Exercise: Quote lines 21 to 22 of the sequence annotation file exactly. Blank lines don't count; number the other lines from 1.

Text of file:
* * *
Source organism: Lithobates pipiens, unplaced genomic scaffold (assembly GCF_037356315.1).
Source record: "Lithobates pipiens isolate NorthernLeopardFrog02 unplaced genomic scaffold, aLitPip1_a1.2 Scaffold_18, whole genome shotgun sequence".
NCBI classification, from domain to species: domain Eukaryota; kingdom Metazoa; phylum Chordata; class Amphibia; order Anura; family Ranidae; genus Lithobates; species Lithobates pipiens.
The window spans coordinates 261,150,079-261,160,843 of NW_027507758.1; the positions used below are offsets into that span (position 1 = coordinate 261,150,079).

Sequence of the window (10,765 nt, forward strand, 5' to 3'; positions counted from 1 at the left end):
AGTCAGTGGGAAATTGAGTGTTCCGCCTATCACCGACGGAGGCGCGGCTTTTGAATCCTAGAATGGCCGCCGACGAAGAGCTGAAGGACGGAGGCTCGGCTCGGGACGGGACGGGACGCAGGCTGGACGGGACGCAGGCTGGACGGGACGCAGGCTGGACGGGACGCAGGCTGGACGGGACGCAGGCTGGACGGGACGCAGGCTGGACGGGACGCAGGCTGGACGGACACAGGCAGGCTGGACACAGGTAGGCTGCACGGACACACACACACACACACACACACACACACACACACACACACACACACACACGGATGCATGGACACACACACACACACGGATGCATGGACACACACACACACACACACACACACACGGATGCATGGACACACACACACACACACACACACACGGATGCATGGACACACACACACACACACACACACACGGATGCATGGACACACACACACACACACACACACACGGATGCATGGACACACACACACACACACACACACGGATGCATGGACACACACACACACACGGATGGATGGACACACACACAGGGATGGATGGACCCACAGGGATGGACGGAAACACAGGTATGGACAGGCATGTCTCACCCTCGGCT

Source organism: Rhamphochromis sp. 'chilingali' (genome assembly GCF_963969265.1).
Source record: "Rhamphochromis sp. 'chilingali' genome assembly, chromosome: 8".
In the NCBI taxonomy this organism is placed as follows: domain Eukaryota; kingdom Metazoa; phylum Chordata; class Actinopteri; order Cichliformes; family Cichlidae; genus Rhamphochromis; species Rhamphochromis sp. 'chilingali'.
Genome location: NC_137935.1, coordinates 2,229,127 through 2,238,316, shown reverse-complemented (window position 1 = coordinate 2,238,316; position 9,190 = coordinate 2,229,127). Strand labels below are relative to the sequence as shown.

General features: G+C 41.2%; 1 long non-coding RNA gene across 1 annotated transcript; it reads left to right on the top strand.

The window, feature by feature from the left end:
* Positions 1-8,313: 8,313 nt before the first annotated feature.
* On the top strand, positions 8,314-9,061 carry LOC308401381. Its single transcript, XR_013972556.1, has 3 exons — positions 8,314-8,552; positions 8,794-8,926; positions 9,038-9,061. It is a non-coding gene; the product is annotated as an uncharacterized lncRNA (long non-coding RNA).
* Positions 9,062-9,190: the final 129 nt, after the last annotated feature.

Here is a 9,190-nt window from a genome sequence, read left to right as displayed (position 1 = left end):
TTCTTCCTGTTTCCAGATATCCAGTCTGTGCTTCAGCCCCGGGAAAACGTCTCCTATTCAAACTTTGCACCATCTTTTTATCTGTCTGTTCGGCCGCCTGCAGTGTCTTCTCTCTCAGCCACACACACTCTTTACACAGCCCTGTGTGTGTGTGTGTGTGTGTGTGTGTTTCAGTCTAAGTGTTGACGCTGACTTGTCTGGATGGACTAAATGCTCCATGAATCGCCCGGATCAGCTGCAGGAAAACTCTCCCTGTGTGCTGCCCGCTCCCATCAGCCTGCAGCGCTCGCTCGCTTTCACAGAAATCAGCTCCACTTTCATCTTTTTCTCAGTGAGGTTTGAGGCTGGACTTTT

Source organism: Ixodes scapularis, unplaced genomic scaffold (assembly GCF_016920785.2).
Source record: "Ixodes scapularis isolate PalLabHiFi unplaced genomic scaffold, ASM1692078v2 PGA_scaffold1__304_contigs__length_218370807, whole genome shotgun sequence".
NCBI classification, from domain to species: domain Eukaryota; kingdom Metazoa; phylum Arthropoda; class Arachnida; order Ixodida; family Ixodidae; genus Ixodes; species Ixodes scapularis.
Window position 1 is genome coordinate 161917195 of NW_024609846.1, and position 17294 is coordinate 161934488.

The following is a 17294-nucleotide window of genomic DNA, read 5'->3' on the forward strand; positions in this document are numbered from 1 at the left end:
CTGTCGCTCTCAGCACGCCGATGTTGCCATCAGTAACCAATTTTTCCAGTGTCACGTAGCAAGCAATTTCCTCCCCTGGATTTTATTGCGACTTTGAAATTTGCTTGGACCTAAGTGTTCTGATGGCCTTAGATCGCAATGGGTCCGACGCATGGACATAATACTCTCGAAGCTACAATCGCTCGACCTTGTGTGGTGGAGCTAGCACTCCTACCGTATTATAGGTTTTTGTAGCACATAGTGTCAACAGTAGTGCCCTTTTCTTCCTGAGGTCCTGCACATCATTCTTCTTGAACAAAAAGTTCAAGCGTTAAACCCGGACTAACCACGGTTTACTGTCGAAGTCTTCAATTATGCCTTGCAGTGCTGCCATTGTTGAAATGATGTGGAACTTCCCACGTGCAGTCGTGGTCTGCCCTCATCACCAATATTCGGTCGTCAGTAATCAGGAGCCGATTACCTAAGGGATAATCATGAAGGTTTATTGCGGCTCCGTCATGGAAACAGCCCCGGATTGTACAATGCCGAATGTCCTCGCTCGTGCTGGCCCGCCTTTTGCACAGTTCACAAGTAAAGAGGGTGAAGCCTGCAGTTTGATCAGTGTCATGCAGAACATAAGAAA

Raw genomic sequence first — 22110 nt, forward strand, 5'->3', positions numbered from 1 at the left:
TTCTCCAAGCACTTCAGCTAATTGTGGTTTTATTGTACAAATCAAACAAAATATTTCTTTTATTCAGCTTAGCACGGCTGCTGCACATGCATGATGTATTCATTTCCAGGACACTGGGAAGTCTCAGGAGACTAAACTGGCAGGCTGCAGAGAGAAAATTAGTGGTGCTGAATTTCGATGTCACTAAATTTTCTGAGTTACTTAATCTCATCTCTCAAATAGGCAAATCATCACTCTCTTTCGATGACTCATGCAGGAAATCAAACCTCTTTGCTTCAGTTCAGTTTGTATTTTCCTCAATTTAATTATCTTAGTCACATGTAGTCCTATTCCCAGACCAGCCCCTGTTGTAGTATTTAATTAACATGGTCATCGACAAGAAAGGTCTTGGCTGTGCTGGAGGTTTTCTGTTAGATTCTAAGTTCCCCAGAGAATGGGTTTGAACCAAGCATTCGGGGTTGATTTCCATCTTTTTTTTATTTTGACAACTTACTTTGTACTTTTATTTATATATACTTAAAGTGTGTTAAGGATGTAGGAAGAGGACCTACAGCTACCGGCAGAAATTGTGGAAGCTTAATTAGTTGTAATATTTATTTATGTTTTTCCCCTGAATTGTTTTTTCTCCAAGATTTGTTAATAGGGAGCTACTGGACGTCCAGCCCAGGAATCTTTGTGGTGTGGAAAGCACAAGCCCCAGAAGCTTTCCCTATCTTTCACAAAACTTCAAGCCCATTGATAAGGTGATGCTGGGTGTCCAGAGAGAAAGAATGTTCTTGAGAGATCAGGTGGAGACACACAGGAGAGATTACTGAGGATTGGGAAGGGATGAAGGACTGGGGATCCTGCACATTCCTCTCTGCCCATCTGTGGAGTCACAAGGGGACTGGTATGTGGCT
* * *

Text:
Window position 1 is genome coordinate 161917195 of NW_024609846.1, and position 17294 is coordinate 161934488.

The following is a 17294-nucleotide window of genomic DNA, read 5'->3' on the forward strand; positions in this document are numbered from 1 at the left end: